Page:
The past year has been a good one for kiwi hip-hop. Record label Dawn Raid has lived to see another day and leading the charge has been Savage, with the highest selling New Zealand single in US history.
Savage's new album "Savage Island" is being released this week, so life is good. However it was not always that way and he thanks his old school Wesley College for keeping him on the straight and narrow.
Savage returned to his old school today and the new guard at Wesley College were pretty stoked to have a famous old boy pay them a visit.
But he could not have been too much of a bad boy, even his old teachers were pleased to see him.
Savage had his sixth form year there as a fulltime boarder and he believes the college changed his life.
As a 17-year-old, Savage was living on streets and part of the South Auckland street gang culture. His family gave him an ultimatum - go to Wesley, or they would cut their ties.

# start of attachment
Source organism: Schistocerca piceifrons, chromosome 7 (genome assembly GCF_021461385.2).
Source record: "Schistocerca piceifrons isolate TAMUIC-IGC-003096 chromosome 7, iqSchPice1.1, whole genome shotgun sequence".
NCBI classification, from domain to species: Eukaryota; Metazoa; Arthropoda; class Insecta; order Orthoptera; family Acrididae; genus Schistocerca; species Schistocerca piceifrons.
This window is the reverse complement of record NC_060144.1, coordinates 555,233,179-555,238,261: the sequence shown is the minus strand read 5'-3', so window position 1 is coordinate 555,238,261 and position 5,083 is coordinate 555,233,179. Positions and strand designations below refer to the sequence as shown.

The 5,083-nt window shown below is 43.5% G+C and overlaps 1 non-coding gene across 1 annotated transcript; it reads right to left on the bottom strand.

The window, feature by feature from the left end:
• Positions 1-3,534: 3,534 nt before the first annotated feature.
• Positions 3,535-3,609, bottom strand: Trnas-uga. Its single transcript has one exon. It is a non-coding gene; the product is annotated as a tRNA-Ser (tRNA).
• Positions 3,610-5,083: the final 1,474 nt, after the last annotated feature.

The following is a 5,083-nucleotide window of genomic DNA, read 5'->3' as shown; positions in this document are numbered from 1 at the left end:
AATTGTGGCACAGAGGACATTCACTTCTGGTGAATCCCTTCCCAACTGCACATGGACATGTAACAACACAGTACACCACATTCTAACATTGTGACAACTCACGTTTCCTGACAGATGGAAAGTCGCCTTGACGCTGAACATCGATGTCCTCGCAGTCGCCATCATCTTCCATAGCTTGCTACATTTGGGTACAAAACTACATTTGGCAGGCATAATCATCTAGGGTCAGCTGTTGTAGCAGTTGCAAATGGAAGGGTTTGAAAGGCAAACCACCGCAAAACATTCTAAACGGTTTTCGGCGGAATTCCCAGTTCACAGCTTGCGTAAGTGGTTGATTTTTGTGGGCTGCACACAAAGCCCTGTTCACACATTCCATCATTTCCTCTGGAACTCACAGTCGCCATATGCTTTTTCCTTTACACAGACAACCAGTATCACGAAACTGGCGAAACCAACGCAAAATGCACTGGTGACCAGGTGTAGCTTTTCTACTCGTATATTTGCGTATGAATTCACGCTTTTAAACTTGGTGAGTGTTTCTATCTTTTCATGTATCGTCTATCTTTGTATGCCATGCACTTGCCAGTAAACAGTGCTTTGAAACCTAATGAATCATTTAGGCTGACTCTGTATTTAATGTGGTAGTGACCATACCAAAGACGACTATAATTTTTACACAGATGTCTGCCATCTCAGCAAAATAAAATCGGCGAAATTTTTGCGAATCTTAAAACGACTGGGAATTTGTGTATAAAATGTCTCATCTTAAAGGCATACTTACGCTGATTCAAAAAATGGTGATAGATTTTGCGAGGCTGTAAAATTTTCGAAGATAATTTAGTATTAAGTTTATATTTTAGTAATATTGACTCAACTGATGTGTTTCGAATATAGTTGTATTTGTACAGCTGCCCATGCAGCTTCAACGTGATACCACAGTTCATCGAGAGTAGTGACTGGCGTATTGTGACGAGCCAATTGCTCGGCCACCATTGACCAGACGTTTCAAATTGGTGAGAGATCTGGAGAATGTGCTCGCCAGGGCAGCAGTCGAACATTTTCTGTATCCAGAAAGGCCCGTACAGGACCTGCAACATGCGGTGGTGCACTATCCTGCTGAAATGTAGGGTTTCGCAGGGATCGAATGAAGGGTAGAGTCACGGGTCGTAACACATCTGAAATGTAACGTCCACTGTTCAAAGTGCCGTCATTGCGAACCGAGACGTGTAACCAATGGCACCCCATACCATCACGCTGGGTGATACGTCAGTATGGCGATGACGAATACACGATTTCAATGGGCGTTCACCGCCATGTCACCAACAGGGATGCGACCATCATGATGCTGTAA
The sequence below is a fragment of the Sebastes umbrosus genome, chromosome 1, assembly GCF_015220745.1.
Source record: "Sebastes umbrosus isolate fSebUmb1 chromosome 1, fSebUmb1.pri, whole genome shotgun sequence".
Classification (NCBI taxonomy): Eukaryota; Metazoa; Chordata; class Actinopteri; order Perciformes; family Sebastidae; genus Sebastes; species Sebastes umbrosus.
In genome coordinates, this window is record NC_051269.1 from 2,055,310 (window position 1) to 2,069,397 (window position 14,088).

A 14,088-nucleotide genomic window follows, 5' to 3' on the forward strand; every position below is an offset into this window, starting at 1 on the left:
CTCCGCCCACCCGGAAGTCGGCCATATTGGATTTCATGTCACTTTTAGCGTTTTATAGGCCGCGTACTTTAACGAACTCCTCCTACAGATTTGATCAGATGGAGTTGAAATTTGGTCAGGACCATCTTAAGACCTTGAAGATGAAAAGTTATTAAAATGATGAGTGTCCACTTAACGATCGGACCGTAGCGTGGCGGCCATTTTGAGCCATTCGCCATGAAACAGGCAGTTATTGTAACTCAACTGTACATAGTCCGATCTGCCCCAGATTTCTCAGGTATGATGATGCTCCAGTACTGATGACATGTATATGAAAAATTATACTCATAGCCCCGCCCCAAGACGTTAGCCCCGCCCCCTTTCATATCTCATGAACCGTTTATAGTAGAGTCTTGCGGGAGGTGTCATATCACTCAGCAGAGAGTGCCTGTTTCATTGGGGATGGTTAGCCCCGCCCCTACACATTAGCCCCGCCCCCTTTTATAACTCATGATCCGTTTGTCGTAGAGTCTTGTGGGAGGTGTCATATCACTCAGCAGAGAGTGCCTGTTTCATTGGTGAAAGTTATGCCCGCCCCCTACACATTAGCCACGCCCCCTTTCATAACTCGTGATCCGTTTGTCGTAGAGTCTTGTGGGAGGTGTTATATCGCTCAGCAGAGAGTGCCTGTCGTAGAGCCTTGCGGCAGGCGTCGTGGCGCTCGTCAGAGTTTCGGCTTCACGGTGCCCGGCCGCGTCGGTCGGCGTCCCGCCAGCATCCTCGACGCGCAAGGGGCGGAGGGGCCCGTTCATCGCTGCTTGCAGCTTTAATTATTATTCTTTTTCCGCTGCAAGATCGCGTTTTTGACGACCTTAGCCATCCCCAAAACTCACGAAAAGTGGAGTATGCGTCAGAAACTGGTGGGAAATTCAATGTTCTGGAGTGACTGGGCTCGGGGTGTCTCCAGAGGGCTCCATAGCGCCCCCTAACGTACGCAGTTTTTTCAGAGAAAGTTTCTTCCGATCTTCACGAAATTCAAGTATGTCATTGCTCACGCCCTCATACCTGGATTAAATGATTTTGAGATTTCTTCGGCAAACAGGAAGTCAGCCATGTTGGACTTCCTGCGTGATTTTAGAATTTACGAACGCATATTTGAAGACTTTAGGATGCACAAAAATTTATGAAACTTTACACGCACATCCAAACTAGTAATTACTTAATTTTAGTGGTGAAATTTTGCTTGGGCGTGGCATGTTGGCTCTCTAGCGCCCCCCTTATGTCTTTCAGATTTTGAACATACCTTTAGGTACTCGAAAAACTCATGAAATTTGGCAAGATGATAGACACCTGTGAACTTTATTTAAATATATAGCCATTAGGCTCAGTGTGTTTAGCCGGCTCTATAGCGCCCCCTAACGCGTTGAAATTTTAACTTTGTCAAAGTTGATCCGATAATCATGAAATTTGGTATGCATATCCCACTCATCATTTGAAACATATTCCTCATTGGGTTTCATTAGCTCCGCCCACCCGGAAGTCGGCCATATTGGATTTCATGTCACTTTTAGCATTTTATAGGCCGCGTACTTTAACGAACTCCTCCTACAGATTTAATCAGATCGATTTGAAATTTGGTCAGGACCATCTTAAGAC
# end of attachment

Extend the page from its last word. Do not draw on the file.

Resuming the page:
"It was the darkest point in my life, most vulnerable I have ever been," Savage says. "I had to not show my fear to anybody."
Savage showed signs of his career to come early on. He rapped for the singing competition that year - although did not win.
Savage has since sold 1.5 million copies of his hit record "Swing" in the US, so losing his school singing competition probably does not bother him a great deal.
Swing is the highest selling New Zealand single in US history and it changed everything for not only Savage, but for his record label Dawn Raid.
The label went under before new investors breathed some life back into kiwi hip-hop.
"The success in America with savage absolutely confirmed we know how to make hits," Dawn Raid's Andy Murhane says. "If anyone saved us it was John Barnett and Michael Stiasni. They enabled us to stay alive and believed in us. Their funding helped us out with Savage project as well."
That project saw Savage re-locating to the US to press the flesh, maximising the Swing success.
In America, Savage released his new single 'Wild Out' and shot the music video on the beach in Los Angeles with kiwi director Chris Graham.
A far cry from his troubled youth, Savage says he is now doing the best he can to make his people proud.